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Any lines of entertainers being involved in politics went away starting with Reagan. Then Swarzenegger and now Trump. To me, when a candidate is (what is now considered) a celebrity then celebrity endorsements for and against candidates seem fine. Whether it's Swift, Oprah, Nugent, Kid Rock or others doesn't seem out of bounds.

To be honest, I don't have issues if a celebrity decides to run for office as I think anyone who is legally able to should have that opportunity. Many celebrities ran for office, whether it be federal, state or local, long before Reagan. I'm not saying I'm necessarily opposed to celebrities being able to support a candidate. I was stating that is the argument many have about them.
 
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Any lines of entertainers being involved in politics went away starting with Reagan. Then Swarzenegger and now Trump. To me, when a candidate is (what is now considered) a celebrity then celebrity endorsements for and against candidates seem fine. Whether it's Swift, Oprah, Nugent, Kid Rock or others doesn't seem out of bounds.
To be honest, I don't have issues if a celebrity decides to run for office as I think anyone who is legally able to should have that opportunity. Many celebrities ran for office, whether it be federal, state or local, long before Reagan. I'm not saying I'm necessarily opposed to celebrities being able to support a candidate. I was stating that is the argument many have about them.
Little bit of a sidestep from the conversation (maybe?) but the thing I feel is bad about a celebrity running for office is that politically uneducated people may vote due to the fame.
 
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Little bit of a sidestep from the conversation (maybe?) but the thing I feel is bad about a celebrity running for office is that politically uneducated people may vote due to the fame.

That is always the fear/issue, people vote for name recognition rather than based off information they've researched on the candidates.
 

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That is always the fear/issue, people vote for name recognition rather than based off information they've researched on the candidates.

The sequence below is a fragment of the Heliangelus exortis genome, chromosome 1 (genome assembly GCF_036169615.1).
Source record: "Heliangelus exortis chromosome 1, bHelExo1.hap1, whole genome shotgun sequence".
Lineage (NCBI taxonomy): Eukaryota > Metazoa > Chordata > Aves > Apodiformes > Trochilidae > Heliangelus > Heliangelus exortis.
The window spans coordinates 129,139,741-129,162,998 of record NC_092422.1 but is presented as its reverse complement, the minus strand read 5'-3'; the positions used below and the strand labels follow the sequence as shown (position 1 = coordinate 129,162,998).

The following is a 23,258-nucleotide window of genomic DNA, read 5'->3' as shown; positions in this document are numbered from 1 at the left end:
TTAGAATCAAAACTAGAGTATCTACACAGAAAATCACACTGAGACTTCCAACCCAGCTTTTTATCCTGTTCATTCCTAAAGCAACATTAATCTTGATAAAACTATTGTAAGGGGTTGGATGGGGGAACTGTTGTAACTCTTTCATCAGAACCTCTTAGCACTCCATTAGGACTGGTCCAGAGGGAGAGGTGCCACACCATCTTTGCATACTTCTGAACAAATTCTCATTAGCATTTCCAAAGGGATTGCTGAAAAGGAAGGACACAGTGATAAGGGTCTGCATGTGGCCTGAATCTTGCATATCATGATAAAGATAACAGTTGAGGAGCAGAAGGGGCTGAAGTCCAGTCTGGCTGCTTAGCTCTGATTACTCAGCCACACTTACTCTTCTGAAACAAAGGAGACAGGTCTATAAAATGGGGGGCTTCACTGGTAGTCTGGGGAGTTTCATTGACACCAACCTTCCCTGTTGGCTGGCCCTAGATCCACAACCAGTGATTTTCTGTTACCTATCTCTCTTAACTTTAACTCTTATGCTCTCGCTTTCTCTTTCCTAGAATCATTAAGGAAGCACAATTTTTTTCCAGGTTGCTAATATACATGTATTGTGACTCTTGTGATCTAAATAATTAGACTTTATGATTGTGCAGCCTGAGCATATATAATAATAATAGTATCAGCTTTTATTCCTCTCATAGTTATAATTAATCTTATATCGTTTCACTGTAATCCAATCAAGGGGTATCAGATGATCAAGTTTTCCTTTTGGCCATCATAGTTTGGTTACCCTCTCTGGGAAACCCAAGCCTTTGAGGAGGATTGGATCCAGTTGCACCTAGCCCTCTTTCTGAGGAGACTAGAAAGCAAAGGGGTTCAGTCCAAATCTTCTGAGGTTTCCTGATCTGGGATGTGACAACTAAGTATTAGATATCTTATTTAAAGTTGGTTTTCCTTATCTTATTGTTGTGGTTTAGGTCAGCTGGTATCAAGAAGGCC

That reverts back to the aspects of what I call "lazy voters".
They don't take the time to research candidates positions and previous acts (bills authored, bills passed and voting records).
They don't even pay attention as things happen.
They wait until election day and vote according to what they saw on campaign ads. (if they vote at all).
 
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That reverts back to the aspects of what I call "lazy voters".
They don't take the time to research candidates positions and previous acts (bills authored, bills passed and voting records).
They don't even pay attention as things happen.
They wait until election day and vote according to what they saw on campaign ads. (if they vote at all).

Yep. Lazy voters or uninformed voters. Or, other names that some will call them.

Some get all wrapped up that if they, or others, vote for different parties it will "give" a win to one specific party. If this is the case, so be it. But, then people are voting more truthfully. I personally would like to see any references to political parties, as well as incumbent being removed from the ballot.
 
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Interesting bit of info from The Hill. Not sure if they're just doing this to gain votes, and will fall back to partisan politics. I'm hoping not, as I'd like to see far more elected officials stand on their own and actually work towards bipartisan resolutions.

https://thehill.com/homenews/senate/414422-democrats-in-tough-races-throw-their-party-under-the-bus

Democrats in tough Senate races around the country are throwing their party under the bus as they seek to pull out victories in red states won just two years ago by President Trump.

Heitkamp, like the other Democrats, has sought to separate herself from her party. She slammed Clinton for saying that Democrats can’t be civil with Republicans until they are back in control of Congress. “That’s ridiculous,” Heitkamp responded. “I can’t imagine how you get anything done if you don’t bring civility back into politics.”


Democratic strategists say it’s a smart tactic because most of these candidates — with the exception of Rosen — are running in states that Trump overwhelmingly won, and Republicans are doing everything they can to tie them to the most liberal members of their party.